A critical 90-mile section of California’s high-speed rail extending the system from the Central Valley into the San Francisco Bay Area has been unanimously approved by the High-Speed Rail (HSR) Authority Board of Directors.

The Final Environmental Impact Report/Environmental Impact Statement (EIR/EIS) for the San Jose to Merced project section in Northern California was approved by the board on April 28. The action completes the environmental clearance for nearly 400 miles of its entire 500-mile Phase 1 alignment from San Francisco to Los Angeles/Anaheim.

With the environmental process complete, the High Speed Rail Authority—the entity responsible for planning, designing, building and operating the nation’s first high-speed rail system—now has a plan moving forward, says HSR spokesman Anthony Lopez.

“We know what the alignment will be and where we will be building, and generally the approach we are going to take with that alignment,” he says.  

The next step is the design-build and preconstruction phase, which can begin as soon as funding is secured, says Lopez. In the meantime, he says the main focus of work is in the Central Valley, where there are 35 active job sites spanning 119 miles.

“The 119 miles will serve as a test and certification track (for the HSR project), as there is currently no place planned or under construction anywhere in the country where we could achieve our voter mandated speeds of 200-plus miles per hour,” says Lopez.

The planned San Jose to Merced project section will connect the existing construction in the Central Valley to San Jose’s Diridon Station, the city’s central passenger rail depot and a major intermodal transit center for Santa Clara County and Silicon Valley. Officials say the high-speed rail system will make the trip from Fresno to San Jose in one hour, compared to three hours by car today.

The San Jose to Merced project section in Northern California extends the high-speed rail route from the Central Valley
Image courtesy of California High-Speed Rail


The certification of the final EIR/EIS and approval of the San Jose to Merced section moves the project closer to being “shovel ready” when pre-construction and construction funding becomes available. For this portion, Alternative 4 was selected as the approved alignment among four alternatives studied. This plan modernizes and electrifies the existing rail corridor between San Jose and Gilroy, allowing for both high-speed rail and Caltrain service.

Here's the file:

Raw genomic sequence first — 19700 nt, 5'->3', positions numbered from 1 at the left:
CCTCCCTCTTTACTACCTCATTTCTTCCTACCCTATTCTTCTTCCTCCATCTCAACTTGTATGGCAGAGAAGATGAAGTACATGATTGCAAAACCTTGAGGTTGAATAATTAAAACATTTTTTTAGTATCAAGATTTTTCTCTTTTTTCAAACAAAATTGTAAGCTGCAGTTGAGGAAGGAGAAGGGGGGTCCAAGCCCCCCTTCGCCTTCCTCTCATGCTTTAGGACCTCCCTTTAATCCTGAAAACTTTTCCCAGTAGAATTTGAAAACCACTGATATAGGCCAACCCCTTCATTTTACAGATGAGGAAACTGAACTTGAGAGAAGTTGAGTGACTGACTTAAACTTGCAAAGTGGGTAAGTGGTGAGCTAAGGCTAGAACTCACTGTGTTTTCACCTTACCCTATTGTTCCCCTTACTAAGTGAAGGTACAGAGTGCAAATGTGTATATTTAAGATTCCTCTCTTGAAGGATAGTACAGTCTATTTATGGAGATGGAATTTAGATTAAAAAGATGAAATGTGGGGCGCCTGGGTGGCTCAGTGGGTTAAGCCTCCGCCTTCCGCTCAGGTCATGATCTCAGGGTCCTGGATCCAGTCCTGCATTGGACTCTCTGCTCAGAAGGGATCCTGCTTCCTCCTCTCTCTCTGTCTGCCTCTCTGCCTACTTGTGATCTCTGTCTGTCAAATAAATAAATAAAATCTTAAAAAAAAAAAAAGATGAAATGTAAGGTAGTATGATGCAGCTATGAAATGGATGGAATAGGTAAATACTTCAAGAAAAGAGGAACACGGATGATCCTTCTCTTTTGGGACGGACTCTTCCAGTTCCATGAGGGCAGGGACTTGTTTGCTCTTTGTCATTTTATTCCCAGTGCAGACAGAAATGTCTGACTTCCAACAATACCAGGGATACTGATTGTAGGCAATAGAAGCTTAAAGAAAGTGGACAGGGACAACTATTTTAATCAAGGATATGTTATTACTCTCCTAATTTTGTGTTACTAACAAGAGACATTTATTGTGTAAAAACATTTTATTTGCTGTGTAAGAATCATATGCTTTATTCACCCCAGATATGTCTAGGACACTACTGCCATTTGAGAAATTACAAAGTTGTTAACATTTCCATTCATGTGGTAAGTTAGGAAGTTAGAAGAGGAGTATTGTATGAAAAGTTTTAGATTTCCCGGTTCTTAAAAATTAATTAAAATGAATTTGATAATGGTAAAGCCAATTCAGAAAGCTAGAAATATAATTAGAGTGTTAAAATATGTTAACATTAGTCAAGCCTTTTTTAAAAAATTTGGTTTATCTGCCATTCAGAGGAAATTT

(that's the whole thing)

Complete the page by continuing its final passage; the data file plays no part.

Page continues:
East of Gilroy, the alignment includes more than 15 miles of tunnels through the Pacheco Pass in the rugged Diablo Range. The project faces significant challenges in this area due to poor-quality rock formations, faults and shear zones, and potentially high groundwater inflows that can affect tunnel stability. Additionally there are risks for biological and natural resources.

“To design the safest possible tunnels, the Authority is using the best available practices from around the world,” says HSR Northern California regional director Boris Lipkin. “Preliminary engineering analyses have identified tunnel boring machines (TBM) as the most likely means of construction for the tunnels.”

Besides approving the San Jose to Merced portion, the Rail Board on April 28 also:

  • Approved moving forward with the design of the four stations (Merced, Fresno, Kings-Tulare and Bakersfield) in the Central Valley
  • Approved a multi-million dollar funding and planning agreement with the Los Angeles Metropolitan Transit Authority (LA Metro) to modernize the historic LA Union Station through the Link Union Station (Link US) project

The rail authority has previously cleared four project sections of the high-speed rail project prior to issuing the San Jose to Merced project section environmental document. Last fall, it approved the Bakersfield to Palmdale project section, and in January, it completed its CEQA approval for the Burbank to Los Angeles section. Prior to these approvals, it approved the Fresno to Bakersfield project section and the Merced to Fresno project section.